The United Nations is asking Senegal to reconsider its decision to send home former Chadian dictator Hissene Habre, who has already been sentenced to death in Chad for the torture and killing of political opponents. Senegal says it will extradite Habre on Monday.
U.N. High Commissioner for Human Rights Navi Pillay is urging Senegal's government to review its decision to extradite the former Chadian leader, who has lived in Dakar since he was driven from power more than 20 years ago.
In a written statement, Pillay says that Senegal, as a party to the Convention Against Torture, may not extradite anyone to a state “where there are substantial grounds for believing he would be in danger of being subjected to torture.”
Pillay says Senegal, at the very least, must obtain fair trial guarantees from the Chadian government. She says sending Habre home without those guarantees “may amount to a violation of international law.”
A 1992 truth commission in Chad found Habre responsible for widespread torture and the deaths of at least 40,000 people. Senegal put him under house arrest in 2005 when he was charged by the Belgian government for crimes against humanity based on cases brought by Chadians living in Belgium.
In 2008, Chad tried him in absentia and sentenced him to death for planning to overthrow the Chadian government.
Senegal's announcement Friday that Habre would be extradited on a charter flight Monday moves to end years of legal wrangling about what to do with the former Chadian leader. Senegal originally said it had no jurisdiction to try him, then changed its laws to include crimes against humanity. President Abdoulaye Wade's government then wanted the international community to pay the cost of the trial up front.
The African Union has said if Senegal cannot afford to try Habre itself, he should be extradited to Belgium or sent back to Chad if the death sentence against him there is lifted and he can be assured of a fair trial.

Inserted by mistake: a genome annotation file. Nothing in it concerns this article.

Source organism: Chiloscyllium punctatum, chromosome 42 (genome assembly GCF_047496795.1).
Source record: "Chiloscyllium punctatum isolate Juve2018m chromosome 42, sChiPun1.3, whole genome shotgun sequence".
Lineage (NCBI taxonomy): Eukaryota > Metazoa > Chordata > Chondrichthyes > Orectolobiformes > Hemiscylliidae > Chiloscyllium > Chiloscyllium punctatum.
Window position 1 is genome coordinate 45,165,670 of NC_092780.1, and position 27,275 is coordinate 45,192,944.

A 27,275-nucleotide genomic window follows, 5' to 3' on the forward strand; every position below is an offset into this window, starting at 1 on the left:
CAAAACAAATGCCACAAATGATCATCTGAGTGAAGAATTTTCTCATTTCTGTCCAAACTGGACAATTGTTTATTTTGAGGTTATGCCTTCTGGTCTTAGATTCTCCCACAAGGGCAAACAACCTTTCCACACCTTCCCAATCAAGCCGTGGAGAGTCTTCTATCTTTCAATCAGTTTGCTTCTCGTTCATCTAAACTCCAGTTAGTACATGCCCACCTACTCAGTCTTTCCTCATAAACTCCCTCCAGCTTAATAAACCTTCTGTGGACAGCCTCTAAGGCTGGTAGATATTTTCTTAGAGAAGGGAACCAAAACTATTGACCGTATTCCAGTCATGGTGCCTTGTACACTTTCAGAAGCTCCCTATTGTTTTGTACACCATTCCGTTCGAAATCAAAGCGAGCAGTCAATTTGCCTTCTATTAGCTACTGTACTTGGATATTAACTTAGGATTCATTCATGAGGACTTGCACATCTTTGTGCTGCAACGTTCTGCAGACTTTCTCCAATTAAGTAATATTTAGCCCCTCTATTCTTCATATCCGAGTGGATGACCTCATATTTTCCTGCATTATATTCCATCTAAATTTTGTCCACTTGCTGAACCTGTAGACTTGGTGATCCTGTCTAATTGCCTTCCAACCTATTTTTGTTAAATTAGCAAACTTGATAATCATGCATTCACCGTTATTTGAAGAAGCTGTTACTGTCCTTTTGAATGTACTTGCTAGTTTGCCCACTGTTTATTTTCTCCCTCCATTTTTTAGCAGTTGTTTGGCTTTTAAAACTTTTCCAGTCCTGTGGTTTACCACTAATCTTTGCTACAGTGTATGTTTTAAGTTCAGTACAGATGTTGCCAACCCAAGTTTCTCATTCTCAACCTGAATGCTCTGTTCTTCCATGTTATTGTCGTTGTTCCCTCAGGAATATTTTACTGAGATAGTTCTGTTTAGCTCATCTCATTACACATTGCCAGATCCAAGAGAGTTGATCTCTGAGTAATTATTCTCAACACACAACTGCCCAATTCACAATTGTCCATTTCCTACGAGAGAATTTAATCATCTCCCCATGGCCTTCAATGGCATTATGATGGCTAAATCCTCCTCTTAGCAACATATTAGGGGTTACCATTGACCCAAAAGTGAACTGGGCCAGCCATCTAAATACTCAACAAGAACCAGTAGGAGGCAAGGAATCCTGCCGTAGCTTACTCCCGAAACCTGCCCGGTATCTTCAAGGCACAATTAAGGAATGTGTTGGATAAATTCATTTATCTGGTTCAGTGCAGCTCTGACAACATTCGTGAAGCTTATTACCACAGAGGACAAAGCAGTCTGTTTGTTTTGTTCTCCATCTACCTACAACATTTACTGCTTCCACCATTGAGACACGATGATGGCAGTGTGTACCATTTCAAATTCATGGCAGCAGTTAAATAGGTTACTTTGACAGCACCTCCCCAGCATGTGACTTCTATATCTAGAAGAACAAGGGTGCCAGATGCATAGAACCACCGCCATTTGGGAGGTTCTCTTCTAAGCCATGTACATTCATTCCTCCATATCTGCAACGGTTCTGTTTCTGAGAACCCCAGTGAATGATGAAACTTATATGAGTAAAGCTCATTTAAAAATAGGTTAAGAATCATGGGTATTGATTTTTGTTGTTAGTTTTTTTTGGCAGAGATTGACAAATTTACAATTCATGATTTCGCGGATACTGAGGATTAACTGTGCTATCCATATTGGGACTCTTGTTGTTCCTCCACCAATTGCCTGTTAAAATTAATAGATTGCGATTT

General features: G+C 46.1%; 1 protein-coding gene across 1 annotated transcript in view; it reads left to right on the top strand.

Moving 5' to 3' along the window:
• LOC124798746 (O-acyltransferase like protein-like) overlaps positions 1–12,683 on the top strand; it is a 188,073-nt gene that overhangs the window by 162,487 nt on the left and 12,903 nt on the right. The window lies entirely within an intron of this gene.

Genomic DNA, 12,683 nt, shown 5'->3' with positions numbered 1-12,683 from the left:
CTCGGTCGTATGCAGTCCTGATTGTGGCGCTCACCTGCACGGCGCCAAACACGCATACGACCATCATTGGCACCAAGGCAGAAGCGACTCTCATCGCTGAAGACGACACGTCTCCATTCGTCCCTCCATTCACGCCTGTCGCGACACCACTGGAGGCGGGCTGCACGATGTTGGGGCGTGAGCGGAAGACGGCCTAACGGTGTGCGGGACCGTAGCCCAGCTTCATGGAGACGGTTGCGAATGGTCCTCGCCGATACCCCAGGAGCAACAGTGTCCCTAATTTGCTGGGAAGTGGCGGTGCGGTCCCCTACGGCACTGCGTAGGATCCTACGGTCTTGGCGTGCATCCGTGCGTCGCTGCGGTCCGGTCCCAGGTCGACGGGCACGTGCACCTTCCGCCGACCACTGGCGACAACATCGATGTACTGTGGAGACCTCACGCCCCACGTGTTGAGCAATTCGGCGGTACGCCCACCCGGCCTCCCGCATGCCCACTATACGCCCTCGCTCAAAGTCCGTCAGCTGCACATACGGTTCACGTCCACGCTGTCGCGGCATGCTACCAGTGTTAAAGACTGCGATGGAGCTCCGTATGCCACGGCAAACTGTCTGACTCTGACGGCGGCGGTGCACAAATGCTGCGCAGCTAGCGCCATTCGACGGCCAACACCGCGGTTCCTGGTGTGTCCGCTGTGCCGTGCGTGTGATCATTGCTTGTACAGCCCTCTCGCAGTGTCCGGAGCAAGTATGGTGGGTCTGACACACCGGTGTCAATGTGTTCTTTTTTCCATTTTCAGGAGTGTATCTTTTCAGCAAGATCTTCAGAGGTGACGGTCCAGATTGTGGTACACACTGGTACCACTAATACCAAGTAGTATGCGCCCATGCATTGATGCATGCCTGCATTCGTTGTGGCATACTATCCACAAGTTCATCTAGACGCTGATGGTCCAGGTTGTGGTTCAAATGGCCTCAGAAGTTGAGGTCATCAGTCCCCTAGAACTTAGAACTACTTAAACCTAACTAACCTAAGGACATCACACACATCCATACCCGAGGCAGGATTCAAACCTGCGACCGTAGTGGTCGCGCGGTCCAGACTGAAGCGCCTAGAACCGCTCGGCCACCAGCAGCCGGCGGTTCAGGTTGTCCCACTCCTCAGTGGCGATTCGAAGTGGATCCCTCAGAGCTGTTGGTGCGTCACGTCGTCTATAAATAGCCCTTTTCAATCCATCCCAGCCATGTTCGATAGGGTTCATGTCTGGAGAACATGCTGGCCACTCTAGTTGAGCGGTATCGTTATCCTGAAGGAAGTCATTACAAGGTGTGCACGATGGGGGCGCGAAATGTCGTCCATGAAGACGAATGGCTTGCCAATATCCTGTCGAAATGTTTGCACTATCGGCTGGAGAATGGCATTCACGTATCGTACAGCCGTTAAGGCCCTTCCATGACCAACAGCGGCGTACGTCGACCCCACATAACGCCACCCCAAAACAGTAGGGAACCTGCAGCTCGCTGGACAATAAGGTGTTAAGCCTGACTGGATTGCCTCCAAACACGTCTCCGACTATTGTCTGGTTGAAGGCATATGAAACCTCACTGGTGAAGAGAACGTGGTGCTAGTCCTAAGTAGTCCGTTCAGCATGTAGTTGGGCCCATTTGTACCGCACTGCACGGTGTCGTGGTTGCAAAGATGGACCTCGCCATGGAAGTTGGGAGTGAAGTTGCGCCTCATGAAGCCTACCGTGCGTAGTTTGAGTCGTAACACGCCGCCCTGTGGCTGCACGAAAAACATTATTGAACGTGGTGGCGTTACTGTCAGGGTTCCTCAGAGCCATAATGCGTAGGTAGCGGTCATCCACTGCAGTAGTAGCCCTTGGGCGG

Habre lawyer El Hadj Diouf says President Wade's decision to extradite the former Chadian leader is meant to destroy him.
Diouf says the decision amounts to kidnapping Hissene Habre and taking him hostage to sell to Chadian ruler Idriss Deby. Diouf says his client will be immediately executed in N'Djamena. He says Senegal's extradition decision has no legal standing.
Human rights groups have also expressed concern about the move. Alioune Tine is president of the African Human Rights Organization and has worked with many survivors of Habre's rule who now live in Senegal.
Tine says U.N. Secretary-General Ban Ki-Moon should ask President Wade to reverse his decision because it contravenes the international convention against torture. Tine says you cannot send someone to a country that practices torture and uses the death penalty.
Amnesty International says Senegal has avoided putting Habre on trial for years, despite its international obligations to do so. The group says sending him back to Chad now, where he faces the death penalty and an unfair trial, brings no real justice to the thousands who suffered human rights violations during his eight-year rule.